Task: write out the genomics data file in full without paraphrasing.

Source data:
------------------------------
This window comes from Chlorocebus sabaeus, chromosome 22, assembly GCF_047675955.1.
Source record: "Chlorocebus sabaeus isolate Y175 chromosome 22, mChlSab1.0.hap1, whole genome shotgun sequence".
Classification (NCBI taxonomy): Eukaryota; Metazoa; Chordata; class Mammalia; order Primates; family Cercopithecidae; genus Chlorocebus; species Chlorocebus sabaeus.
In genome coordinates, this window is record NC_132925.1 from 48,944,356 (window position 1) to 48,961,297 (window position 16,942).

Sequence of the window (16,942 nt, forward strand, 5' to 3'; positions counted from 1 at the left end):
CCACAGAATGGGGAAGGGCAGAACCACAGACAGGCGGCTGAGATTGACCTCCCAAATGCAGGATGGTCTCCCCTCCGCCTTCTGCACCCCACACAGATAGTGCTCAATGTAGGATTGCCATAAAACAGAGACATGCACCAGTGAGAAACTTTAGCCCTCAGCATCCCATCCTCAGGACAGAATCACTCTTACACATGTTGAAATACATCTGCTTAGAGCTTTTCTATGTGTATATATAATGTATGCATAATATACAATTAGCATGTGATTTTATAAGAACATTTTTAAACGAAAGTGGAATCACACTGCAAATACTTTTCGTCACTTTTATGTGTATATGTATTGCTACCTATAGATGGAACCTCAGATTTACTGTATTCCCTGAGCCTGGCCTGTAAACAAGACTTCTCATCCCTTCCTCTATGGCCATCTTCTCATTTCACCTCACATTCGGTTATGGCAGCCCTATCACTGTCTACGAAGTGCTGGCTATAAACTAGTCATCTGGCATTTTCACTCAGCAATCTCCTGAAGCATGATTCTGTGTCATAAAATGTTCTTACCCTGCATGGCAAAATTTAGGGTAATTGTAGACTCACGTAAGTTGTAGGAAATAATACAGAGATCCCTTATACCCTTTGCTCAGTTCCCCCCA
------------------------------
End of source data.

This window comes from Chlorocebus sabaeus, chromosome 22, assembly GCF_047675955.1.
Source record: "Chlorocebus sabaeus isolate Y175 chromosome 22, mChlSab1.0.hap1, whole genome shotgun sequence".
Classification (NCBI taxonomy): Eukaryota; Metazoa; Chordata; class Mammalia; order Primates; family Cercopithecidae; genus Chlorocebus; species Chlorocebus sabaeus.
In genome coordinates, this window is record NC_132925.1 from 48,944,356 (window position 1) to 48,961,297 (window position 16,942).

Sequence of the window (16,942 nt, forward strand, 5' to 3'; positions counted from 1 at the left end):
CCACAGAATGGGGAAGGGCAGAACCACAGACAGGCGGCTGAGATTGACCTCCCAAATGCAGGATGGTCTCCCCTCCGCCTTCTGCACCCCACACAGATAGTGCTCAATGTAGGATTGCCATAAAACAGAGACATGCACCAGTGAGAAACTTTAGCCCTCAGCATCCCATCCTCAGGACAGAATCACTCTTACACATGTTGAAATACATCTGCTTAGAGCTTTTCTATGTGTATATATAATGTATGCATAATATACAATTAGCATGTGATTTTATAAGAACATTTTTAAACGAAAGTGGAATCACACTGCAAATACTTTTCGTCACTTTTATGTGTATATGTATTGCTACCTATAGATGGAACCTCAGATTTACTGTATTCCCTGAGCCTGGCCTGTAAACAAGACTTCTCATCCCTTCCTCTATGGCCATCTTCTCATTTCACCTCACATTCGGTTATGGCAGCCCTATCACTGTCTACGAAGTGCTGGCTATAAACTAGTCATCTGGCATTTTCACTCAGCAATCTCCTGAAGCATGATTCTGTGTCATAAAATGTTCTTACCCTGCATGGCAAAATTTAGGGTAATTGTAGACTCACGTAAGTTGTAGGAAATAATACAGAGATCCCTTATACCCTTTGCTCAGTTCCCCCCA